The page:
Crypto Money Laundering for the Dark Web: Arrests in Europe and the US

Authorities on both sides of the Atlantic report 6 arrests, including the operator of the crypto exchange Bitzlato. Bitzlato allegedly laundered drugs and ransom.

The Bitzlato crypto exchange from Hong Kong is said to have enabled money laundering with cryptocurrencies for years, which is said to have been used in particular for ransomware ransoms and illegal drug trafficking in the Hydra Market. US authorities are making this accusation against Anatoly L. (Anatoly L. in US documents), who is Bitzlatos’ boss and majority owner. The Russian was arrested in Miami on Wednesday and is due to appear in court in New York. The BKA shut down the illegal Darknet marketplace Hydra Market in April.

Authorities in Europe also struck on Wednesday. In France, the Bitzlato domain was confiscated, and apparently the technical infrastructure of the service. Three people were arrested in Spain, one each in Portugal and Cyprus. The US Treasury Department bans financial transactions with Bitzlato effective February 1.

According to the authorities, Bitzlato was set up in Hong Kong in 2016. The service offered buying and to sell cryptocurrencies for money as well as against other cryptocurrencies, including transferring cryptocurrencies to wallets of all kinds. For the Hydra Market, Bitzlato is said to have been the second most important opponent; Conversely, the Hydra Market was the largest transaction partner for Bitzlato.

The US Treasury Department lists Bitcoin, Ether, Bitcoin Cash, Litecoin, Dash, Tether, Monolith Ruble, and Dogecoin as traded cryptocurrencies. Monero should also have been on offer.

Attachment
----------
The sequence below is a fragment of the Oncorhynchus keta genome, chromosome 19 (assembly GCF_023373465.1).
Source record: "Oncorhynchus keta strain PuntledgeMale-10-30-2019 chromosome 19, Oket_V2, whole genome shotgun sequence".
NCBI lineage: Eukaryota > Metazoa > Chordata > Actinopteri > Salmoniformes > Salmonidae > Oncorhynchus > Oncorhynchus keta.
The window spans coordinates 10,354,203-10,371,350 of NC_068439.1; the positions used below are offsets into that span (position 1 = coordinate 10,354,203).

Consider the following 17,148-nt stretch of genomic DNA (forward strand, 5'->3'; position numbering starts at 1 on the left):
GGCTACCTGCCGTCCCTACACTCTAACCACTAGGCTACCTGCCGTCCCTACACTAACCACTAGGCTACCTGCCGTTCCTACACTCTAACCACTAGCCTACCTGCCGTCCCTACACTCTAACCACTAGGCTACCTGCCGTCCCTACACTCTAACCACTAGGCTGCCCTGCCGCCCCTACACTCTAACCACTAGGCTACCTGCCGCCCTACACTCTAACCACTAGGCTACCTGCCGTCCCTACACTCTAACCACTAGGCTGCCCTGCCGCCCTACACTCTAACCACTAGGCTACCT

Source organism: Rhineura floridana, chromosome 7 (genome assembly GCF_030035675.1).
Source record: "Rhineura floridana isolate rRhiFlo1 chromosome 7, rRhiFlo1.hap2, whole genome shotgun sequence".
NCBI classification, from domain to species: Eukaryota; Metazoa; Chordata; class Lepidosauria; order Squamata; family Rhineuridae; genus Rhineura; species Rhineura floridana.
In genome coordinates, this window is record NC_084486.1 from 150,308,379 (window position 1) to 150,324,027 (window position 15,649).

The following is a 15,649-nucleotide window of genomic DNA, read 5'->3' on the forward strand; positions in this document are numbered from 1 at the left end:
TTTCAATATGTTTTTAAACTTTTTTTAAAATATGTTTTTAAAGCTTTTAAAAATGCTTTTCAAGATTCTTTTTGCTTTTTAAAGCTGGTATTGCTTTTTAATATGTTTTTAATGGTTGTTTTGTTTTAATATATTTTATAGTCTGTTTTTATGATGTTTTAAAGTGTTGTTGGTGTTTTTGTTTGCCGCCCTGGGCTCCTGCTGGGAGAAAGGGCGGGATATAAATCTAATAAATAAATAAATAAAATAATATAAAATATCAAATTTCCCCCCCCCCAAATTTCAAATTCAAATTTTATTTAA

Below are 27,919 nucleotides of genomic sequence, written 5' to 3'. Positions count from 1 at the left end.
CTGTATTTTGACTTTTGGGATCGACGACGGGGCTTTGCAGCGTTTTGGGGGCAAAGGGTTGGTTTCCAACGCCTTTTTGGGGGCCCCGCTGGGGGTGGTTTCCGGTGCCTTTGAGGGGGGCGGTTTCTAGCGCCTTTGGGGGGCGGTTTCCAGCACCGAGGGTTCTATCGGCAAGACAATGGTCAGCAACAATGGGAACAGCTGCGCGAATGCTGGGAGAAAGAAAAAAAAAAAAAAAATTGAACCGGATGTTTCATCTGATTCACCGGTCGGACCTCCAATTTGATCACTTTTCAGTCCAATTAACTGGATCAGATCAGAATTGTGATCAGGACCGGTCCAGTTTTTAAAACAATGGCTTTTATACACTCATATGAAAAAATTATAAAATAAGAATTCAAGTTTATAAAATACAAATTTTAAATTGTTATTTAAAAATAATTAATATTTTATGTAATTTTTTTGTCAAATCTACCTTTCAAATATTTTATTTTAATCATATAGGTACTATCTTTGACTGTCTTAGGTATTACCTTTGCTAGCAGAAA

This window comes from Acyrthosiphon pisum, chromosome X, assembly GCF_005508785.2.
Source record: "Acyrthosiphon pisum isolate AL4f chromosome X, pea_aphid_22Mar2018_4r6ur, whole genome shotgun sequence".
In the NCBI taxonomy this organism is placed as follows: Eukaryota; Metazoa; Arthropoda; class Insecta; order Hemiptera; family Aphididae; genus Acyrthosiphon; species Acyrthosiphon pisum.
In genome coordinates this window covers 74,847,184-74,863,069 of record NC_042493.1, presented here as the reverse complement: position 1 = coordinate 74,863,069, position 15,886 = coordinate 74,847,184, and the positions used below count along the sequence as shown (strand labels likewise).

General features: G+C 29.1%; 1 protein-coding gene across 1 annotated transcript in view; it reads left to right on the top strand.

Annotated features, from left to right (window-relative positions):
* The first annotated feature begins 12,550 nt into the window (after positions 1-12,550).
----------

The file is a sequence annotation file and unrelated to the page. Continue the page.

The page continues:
Citing unspecified blockchain data, the US indictment document released Wednesday states that Bitzlato traded $4.58 billion worth of cryptocurrencies in the period beginning in May 2018 alone. Bitzlato is said to have advertised for years that customers do not have to identify themselves. It was not until the end of February of the previous year that Bitzlato demanded ID cards from new customers, but is said to have knowingly tolerated straw man accounts.

The co-founder, leading manager, and majority owner of Bitzlatos are said to be the Russian L. (alias Gandalf), residing in Shenzhen in the People’s Republic of China. L. is said to have been in the USA since October and continued to manage the business from there. Despite publicly claiming not to serve US customers, his company knowingly had many US customers and also used US servers. The latter has now been confiscated.

The indictment document quotes from chat logs that the investigators got hold of. This shows that Bitzlato customer service knew the customers were dealing illegal drugs, transferring ransomware ransoms, and/or using straw man accounts. There are also incriminating quotes from chats between L. and his co-founder who is not named. They are intended to show that the operators only wanted to appear to be taking action against drug dealers, that they knew very well that their customers were largely drug addicts, and that they assumed that 90 percent of customers were dealing under false identities.

The criminal case is pending in the United States District Court for Eastern New York under Case 1:23-MJ-000017 and is named USA v. Anatoly Legkodymov. The accused, for whom the presumption of innocence applies, faces five years in prison. His partner is not named in the current publicly available court record; this part could be under lock and key for reasons of manhunt tactics.

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